Citizens Financial Corp has agreed to pay $137.5 million to end a class-action lawsuit over its overdraft fees.
The bank announced the deal in a joint filing with the plaintiffs' attorneys, who have brought similar cases against dozens of other major banks (see story).
All of the suits, which are consolidated in Florida federal court, center on banks' practice of manipulating the posting order of debits to customer accounts. By reordering the charges from high to low, Citizens and its peers heaped additional overdraft fees on debit card customers who spent more than they had in their accounts.
The settlement stands out for its size, which one of the plaintiffs' attorneys, Robert Gilbert, described as "a very significant percentage" of the alleged harm done to Citizens' customers.
"We think it's an excellent result for our clients," he said. Royal Bank of Scotland Group owns Citizens.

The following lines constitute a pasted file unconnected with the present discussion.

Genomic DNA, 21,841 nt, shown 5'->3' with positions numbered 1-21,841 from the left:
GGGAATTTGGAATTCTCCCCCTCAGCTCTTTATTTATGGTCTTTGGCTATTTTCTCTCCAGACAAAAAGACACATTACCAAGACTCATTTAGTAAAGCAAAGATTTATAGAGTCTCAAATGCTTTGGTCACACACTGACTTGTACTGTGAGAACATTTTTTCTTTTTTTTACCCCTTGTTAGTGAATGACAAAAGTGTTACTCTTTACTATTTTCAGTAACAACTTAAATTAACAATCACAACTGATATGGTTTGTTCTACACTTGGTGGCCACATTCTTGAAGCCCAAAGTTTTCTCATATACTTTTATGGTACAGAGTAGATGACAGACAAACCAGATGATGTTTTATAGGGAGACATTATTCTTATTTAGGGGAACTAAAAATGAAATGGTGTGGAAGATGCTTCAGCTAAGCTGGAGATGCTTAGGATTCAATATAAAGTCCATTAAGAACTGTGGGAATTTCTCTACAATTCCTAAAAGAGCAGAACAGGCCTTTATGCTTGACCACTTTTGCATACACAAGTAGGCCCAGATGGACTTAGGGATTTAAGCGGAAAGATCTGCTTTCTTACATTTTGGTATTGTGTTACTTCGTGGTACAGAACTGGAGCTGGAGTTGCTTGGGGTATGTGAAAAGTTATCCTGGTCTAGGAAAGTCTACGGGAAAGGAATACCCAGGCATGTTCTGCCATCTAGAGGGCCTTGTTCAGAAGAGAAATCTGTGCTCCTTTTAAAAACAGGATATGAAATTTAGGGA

Previous settlements in the case have ranged from around 10% of the alleged damages in a settlement with Bank of America to a high of 63% in a case against Union Bancorp (see story). Gilbert says that the Citizens settlement will not match that upper level.
The settlement amount was so high in part because Citizens had no contractual provision requiring consumer arbitration. While such mandatory-arbitration clauses have not carried much weight in the case to date, banks that used them still had a potential out of the litigation.
"Arbitration is a very big challenge," Gilbert said. "Citizens did not have an arbitration clause at all, and that reflects itself in the result."
Well more than a dozen banks already have settled the overdraft litigation. Cases against PNC Financial Services, Toronto-Dominion Bank, Capital One Financial Corp. and Comerica are in litigation, though both Cap One and Comerica are in settlement talks with the plaintiffs.
Last week, a member of Los Angeles' Xceed Financial Federal Credit Union filed a lawsuit claiming the financial institution engaged in deceptive and unfair practices by re-sequencing his debit transactions to create overdrafts in his accounts (see story).
Moreover, the Consumer Financial Protection Bureau's in February announced it is targeting overdraft-protection practices (see story).
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